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Snorkeling in Silfra, Iceland

I’ve been diving for more than 40 years, but never have I experienced an underwater experience like snorkeling in Iceland.

About an hour’s drive east of Reykjavik is Sifra – Iceland’s most popular diving and snorkeling site.

Silfra lies below Pingvallavatn Lake in Thingvellir Nationa Park, a UNESCO World Heritage site,

Silfra lies at the rim of the Pingvallavatn Lake in Thingvellir National Park, a UNESCO World Heritage site – And it’s the only place in the world where you can swim in a crack between the North American and European continents.

The crack, or rift, was formed in 1789 by the earthquakes accompanying the divergent movement of the American and Eurasian continental tectonic plates. Even now, the two continents are still on the move, drifting apart about 2 cm per year.

The water that fills the area comes from the glaciers. And it’s cold – so very, very cold. Sure it never freezes, but it remains about 2°C – 4°C year-round. To swim in these waters – you gotta suit up!

AKA – Another opportunity to make a fool out of myself.

We are all suited up and ready to dive in to explore Silfra

Anyone who goes into these waters has to put on specially designed “Dry Suits” and I gotta tell you, they are not comfortable. Imagine the tightest Spanx you’ve ever worn, and multiply that pain by five!!!! It felt like I was being strangled by the neck, wrists, and face! Woohoo- I paid big bucks for this!

Do these flippers make my butt look big?

Dork 1 and Dork 2 – I’m the short one.

Underneath the “frogmen” dry suits, we’re wearing special skull caps, two pairs of woolen socks, long johns, and “special thermal underwear” – all together, the suits added an extra 30lbs of weight! We had to walk about 10 minutes from the parking lot where our outfitters had set up changing rooms to the water’s entry spot – the suits were very heavy and clumsy to walk in. I felt like an obese penguin.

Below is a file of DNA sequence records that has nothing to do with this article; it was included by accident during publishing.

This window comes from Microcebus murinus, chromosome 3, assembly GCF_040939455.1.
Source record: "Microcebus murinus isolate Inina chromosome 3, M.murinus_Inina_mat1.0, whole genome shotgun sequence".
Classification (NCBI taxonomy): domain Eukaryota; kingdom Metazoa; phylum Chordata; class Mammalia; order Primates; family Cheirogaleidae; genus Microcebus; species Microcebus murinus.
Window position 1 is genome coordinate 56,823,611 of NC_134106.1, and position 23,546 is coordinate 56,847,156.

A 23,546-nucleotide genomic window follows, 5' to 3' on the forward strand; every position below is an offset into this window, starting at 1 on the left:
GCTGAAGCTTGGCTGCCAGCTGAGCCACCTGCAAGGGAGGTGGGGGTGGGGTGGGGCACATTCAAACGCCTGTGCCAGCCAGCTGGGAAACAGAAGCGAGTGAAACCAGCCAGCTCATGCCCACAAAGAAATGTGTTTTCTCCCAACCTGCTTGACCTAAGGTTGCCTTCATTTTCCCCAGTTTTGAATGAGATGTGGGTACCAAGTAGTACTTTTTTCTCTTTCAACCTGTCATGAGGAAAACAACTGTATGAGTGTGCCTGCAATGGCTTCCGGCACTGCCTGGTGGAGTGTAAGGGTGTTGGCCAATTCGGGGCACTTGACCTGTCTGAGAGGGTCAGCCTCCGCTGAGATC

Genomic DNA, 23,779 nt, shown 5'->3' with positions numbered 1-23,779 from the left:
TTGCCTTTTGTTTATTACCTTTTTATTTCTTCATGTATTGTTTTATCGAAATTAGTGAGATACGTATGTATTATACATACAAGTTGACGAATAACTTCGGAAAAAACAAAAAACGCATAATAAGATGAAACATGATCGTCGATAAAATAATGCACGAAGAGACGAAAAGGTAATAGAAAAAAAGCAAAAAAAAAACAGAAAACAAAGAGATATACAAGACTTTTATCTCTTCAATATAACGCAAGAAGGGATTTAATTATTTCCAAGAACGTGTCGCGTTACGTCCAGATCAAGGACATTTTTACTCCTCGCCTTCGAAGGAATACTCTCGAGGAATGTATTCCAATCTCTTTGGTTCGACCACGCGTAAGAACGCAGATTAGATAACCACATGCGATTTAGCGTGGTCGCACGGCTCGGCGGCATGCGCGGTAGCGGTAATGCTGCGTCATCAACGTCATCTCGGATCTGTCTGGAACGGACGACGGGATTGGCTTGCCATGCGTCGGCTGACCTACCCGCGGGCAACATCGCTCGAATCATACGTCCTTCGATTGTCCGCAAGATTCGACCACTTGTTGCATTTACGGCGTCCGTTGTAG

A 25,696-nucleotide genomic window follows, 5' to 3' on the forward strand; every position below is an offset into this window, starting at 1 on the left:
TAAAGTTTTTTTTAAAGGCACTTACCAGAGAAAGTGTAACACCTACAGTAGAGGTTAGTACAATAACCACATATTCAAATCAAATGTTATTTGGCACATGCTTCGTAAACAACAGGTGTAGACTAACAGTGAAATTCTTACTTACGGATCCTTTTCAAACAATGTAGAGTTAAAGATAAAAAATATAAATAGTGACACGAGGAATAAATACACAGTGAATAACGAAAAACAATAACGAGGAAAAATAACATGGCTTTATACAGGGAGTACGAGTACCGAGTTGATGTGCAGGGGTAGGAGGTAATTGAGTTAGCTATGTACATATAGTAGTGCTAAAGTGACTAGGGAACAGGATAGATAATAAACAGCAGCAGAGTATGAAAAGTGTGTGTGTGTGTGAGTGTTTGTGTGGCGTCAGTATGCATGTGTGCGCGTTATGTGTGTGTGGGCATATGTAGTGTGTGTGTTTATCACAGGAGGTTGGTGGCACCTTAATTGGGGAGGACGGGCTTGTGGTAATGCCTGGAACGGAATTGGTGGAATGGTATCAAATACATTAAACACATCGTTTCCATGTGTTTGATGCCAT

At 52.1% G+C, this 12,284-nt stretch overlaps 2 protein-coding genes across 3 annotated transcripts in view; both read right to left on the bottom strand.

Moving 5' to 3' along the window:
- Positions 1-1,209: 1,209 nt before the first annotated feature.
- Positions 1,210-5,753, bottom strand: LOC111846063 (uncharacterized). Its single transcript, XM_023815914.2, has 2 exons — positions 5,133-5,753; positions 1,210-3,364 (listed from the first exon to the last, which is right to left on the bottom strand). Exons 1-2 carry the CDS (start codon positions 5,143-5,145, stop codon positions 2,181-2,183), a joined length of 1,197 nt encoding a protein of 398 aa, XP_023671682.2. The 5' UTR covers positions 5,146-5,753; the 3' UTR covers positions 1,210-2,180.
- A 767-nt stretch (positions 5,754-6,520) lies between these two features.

This is a great image of looking deep into what divides our continents – the views are amazing

But once we got to the entry point and descended into the water – what a blue paradise. Seriously, the clearest waters in the world. I don’t think the visibility of the water in Silfra will ever be surpassed – you can see about 100 meters! The water that fills the springs is filtered through porous underground lava for 30-100 years so it’s so pure you can sip the water while snorkeling. Yeah, it’s so cold, but c’mon – snorkeling and sipping pure spring water in Iceland while swimming between continents??? – Bucket Item.


The dry suits are very buoyant, so there was no fear of sinking despite being so heavy. A slight, but constant current moved us along. There are a couple of places where they can actually touch both continents at the same time. If you have long legs – you could almost straddle it!

Drifting between the American and Eurasian continental tectonic plates – Bucket List!

Here’s a look at what separates us from Europe – not so much – it! Moi floating above the plates – getting to do this was such a privilege.

You can’t just go into Silfra by yourself, you have to go with a tour. And note to fellow boomers: If you’re over 60 you need to get a doctor’s permission slip stating you’re fit enough to do this. (So much for age being just a mindset.) You should also be relatively fit – sure you’re not doing open ocean swimming, but there is a current, and you should be comfortable being uncomfortable.

We went with Troll Expeditions and spent about an hour in the water – and I gotta tell you, towards the end, despite the gloves, the suit, the thermal long johns, and the skull cap – I got really cold. My lips were freezing.

This area is called “The Cathedral” – you can see, the visibility was phenomenal- we could see about 300 feet

Lucky for us, after our swim, we were treated to hot chocolate.


We each paid about $150/USD for our tour and that fee included our access to the park, all our equipment, videos, and photos from our swim and the hot chocolate. Iceland is an expensive place to visit, but I feel we got our money’s worth – and an adventure to last a lifetime.

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